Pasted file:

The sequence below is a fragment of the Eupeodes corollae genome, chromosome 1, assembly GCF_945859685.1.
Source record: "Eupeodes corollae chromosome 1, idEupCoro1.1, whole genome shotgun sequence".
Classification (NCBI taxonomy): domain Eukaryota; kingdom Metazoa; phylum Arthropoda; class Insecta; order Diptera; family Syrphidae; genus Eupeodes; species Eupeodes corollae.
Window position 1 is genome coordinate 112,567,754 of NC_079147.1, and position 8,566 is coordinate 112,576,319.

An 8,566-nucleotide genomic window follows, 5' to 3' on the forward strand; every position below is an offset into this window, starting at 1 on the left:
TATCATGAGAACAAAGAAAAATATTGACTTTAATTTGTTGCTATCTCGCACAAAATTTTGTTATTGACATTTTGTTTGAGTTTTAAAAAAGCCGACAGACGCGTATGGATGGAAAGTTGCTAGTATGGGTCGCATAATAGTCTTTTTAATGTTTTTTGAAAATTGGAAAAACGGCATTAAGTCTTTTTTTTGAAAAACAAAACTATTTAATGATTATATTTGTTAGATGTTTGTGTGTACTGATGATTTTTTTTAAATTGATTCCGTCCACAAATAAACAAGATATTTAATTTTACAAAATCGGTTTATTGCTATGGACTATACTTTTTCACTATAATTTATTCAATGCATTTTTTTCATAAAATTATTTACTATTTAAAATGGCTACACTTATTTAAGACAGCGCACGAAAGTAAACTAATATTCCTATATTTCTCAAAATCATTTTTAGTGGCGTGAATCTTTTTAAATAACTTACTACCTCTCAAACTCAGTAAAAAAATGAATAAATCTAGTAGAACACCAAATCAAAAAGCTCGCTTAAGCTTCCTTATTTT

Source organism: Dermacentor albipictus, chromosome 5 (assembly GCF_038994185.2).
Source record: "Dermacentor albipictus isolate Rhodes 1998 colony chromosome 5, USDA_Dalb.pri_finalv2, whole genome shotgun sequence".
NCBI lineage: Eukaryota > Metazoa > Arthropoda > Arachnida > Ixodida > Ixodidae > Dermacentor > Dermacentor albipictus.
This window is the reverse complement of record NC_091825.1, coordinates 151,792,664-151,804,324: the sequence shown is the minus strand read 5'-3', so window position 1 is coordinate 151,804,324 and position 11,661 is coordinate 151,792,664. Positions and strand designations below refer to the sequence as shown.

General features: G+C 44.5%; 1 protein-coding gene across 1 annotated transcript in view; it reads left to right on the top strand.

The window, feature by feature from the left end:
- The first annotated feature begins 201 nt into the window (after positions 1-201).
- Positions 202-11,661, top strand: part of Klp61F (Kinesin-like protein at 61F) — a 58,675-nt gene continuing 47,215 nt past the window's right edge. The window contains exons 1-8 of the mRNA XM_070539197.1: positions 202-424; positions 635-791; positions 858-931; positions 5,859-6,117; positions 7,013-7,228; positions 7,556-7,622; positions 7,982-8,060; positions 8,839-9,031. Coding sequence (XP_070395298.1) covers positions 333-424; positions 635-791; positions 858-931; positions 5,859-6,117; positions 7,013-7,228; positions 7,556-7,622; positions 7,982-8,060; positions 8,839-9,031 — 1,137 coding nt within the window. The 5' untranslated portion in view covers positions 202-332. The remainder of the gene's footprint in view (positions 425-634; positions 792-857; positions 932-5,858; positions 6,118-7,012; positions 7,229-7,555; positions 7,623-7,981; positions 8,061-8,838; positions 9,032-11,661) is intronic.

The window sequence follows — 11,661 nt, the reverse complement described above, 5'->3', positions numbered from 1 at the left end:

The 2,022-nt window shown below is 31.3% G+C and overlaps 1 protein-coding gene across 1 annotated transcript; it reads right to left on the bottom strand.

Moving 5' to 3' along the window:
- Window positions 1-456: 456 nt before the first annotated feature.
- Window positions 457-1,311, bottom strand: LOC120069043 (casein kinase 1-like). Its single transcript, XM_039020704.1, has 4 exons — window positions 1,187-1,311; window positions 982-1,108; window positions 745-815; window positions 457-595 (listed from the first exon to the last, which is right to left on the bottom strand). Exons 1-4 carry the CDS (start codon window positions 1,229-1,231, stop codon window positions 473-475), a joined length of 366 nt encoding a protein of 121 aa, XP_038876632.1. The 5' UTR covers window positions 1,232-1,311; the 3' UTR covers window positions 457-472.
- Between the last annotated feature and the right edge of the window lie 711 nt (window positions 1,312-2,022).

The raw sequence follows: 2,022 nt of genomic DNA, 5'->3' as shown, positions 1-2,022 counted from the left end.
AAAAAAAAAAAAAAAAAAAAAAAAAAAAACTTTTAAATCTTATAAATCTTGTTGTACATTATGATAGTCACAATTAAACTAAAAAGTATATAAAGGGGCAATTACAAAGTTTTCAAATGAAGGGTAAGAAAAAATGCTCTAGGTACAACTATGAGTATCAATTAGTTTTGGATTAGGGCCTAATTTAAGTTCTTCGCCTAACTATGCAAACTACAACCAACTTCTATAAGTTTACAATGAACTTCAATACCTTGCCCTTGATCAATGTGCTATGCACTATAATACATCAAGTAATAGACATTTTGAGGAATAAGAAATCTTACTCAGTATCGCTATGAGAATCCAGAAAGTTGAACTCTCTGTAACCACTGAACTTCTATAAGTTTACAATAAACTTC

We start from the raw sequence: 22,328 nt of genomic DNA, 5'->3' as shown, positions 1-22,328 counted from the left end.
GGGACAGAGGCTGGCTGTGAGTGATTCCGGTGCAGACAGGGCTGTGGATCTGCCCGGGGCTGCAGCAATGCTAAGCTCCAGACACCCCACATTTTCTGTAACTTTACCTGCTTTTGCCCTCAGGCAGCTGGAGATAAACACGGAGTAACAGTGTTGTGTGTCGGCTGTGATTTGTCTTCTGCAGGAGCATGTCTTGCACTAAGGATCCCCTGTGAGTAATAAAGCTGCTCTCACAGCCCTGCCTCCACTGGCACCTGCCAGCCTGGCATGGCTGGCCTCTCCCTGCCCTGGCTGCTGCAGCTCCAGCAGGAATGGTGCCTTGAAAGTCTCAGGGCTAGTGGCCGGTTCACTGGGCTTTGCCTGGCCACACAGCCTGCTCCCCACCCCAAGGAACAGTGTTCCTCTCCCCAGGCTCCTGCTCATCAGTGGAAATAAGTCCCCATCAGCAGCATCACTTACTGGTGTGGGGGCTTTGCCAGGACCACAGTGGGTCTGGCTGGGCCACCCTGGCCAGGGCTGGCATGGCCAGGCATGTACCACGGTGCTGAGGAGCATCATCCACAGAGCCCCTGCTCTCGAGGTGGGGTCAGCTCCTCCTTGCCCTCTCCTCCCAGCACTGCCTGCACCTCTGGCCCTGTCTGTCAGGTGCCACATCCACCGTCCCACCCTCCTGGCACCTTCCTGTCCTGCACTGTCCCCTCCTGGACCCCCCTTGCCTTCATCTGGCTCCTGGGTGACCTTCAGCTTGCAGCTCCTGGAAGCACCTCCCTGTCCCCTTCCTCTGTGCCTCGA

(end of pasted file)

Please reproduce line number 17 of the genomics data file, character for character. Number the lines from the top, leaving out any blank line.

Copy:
Moving 5' to 3' along the window: